Despite this, we are not seeing the death or sickness that was widely expected – and in the era of cheap internet access and $30 Android phones, we would be drowning in anecdotal evidence if it existed.
This can only mean that the vast majority of infected people in Nigeria are asymptomatic. When juxtaposed with our population’s median age of 17.9 and the sad reality that most immunosuppressed Nigerians do not tend to last long because of our woeful healthcare infrastructure, there is the possibility that Nigeria (and indeed much of Africa) has unintentionally evolved a crude, Darwinian form of immunity.
Now the existence of mass Nigerian immunity is not an established scientific fact, nor would it be something to be particularly proud of if it were, but the point is that in order to respond effectively to this threat, we should be examining our own data and arriving at decisions exclusively geared toward our own unique reality. If we continue with our pretend-lockdowns that achieve nothing while destroying our economy and worsening the recession that is already waiting for us, nobody will give us a conformity medal afterward for adhering to the European strategy.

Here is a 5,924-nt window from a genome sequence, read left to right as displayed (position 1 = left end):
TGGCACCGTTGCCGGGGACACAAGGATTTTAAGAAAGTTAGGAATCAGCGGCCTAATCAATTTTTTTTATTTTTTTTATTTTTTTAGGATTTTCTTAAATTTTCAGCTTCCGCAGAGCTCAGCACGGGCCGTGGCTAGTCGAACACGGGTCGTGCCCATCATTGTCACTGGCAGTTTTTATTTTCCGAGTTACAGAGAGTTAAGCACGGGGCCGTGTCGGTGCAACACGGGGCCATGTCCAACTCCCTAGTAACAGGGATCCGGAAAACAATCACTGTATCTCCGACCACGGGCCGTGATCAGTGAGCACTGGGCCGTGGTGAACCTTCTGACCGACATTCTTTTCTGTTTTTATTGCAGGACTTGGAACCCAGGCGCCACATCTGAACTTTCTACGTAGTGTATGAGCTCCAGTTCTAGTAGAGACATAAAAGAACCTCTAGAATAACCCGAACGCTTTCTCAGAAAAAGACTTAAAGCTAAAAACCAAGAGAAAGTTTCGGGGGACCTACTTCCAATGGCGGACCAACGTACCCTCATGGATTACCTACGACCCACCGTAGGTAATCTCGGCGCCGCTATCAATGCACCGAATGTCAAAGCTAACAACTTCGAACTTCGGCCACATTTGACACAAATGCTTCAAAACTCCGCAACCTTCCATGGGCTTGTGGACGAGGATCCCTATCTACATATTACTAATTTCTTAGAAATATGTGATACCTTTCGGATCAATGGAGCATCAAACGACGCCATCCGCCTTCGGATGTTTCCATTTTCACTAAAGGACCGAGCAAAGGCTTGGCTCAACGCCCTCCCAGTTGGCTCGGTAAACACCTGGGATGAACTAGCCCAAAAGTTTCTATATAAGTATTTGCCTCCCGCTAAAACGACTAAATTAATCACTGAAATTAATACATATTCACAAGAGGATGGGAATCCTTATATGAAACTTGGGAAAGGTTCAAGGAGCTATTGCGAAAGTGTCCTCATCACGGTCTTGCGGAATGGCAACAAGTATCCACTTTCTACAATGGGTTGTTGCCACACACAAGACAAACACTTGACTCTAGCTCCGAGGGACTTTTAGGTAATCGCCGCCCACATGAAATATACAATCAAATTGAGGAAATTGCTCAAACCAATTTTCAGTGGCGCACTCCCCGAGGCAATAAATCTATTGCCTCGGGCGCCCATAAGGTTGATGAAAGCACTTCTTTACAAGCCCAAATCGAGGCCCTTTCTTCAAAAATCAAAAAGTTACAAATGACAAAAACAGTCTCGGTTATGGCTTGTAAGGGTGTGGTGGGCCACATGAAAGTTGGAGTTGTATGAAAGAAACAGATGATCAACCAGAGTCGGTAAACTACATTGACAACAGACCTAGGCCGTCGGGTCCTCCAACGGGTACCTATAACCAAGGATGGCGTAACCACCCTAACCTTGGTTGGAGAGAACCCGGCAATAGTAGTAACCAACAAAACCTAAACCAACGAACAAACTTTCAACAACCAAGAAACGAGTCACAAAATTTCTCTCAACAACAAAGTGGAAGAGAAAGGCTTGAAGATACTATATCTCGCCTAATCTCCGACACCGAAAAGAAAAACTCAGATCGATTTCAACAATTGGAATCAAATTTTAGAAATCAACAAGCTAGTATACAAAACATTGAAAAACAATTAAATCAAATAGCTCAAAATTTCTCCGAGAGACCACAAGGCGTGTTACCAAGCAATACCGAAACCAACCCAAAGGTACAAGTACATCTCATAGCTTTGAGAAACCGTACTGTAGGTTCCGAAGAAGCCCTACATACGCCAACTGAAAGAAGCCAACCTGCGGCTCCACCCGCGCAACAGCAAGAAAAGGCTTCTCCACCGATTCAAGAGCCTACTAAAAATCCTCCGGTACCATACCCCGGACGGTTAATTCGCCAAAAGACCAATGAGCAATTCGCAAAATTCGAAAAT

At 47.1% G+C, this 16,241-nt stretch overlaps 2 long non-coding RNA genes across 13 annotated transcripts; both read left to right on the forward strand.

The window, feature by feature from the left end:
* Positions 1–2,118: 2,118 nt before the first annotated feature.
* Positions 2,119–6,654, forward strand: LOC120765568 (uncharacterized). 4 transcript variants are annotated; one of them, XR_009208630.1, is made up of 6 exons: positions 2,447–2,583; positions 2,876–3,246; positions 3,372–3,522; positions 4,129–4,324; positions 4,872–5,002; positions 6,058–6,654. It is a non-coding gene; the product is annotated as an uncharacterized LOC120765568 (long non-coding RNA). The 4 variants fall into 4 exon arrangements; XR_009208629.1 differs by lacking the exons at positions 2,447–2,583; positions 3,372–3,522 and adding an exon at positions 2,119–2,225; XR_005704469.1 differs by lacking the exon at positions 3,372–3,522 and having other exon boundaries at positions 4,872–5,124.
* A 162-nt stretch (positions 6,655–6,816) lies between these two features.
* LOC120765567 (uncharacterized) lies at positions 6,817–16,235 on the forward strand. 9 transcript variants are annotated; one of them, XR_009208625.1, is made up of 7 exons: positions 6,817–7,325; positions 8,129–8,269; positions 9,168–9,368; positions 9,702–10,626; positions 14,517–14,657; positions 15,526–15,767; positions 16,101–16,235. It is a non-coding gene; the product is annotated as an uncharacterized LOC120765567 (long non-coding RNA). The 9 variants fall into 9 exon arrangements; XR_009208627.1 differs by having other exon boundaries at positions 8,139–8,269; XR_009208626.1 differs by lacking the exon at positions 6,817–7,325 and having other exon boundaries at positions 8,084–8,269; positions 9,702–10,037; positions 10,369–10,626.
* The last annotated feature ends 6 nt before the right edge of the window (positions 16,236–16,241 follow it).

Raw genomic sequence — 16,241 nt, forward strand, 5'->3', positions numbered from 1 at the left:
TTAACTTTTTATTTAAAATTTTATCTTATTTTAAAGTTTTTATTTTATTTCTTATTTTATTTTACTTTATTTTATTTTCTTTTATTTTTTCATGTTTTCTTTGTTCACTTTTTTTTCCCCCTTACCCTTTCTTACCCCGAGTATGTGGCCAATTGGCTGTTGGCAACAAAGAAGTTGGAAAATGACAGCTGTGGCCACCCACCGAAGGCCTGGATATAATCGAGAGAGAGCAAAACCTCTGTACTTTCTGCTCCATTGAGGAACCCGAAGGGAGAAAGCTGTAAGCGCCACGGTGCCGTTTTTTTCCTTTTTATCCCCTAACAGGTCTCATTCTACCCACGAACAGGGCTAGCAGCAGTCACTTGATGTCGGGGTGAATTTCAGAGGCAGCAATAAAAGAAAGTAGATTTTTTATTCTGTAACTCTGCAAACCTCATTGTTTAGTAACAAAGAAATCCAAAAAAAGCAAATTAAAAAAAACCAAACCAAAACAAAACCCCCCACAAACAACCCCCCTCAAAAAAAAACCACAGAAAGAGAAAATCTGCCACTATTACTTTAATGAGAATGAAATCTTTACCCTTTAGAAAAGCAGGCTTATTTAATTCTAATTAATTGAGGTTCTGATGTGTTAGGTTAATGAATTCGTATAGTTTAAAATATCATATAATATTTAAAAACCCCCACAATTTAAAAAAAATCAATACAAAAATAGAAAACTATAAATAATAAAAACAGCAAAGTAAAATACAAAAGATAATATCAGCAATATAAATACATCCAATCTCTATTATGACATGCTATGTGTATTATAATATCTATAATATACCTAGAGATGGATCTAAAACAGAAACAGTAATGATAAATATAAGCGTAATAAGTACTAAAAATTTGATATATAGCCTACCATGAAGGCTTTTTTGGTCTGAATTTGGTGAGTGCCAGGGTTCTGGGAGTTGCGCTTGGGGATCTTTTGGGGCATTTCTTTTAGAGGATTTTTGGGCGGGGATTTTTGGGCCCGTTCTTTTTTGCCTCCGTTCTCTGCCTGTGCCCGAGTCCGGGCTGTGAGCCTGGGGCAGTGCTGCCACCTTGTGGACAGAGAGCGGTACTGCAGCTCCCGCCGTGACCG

As I have repeatedly pointed out, the deaths of COVID-19 victims are not more valid than the deaths of those who die of Nigeria’s wrong-headed response to COVID-19. They are just as dead as each other. At latest count, six people have died on COVID-19 in Nigeria, while police and military brutality stemming from the “lockdown has already killed no fewer than nine people so far. What manner of a solution is worse than the problem?
We must also not be afraid to discuss and interrogate ideas that challenge the accepted wisdom surrounding this topic. Currently, there is a chilling effect around Nigeria’s COVID-19 discourse. Any suggestion that “Lockdown-and-Inshallah” is ultimately meaningless and unsustainable, is immediately shouted down in a hail of outrage and condescension from a group of loud overnight virology PhDs. This shrill, self-righteous screeching which is really nothing more than some more Nigerian faux-elite social signaling (“Look at me! I watch CNN! That makes me an expert!) must be faced down.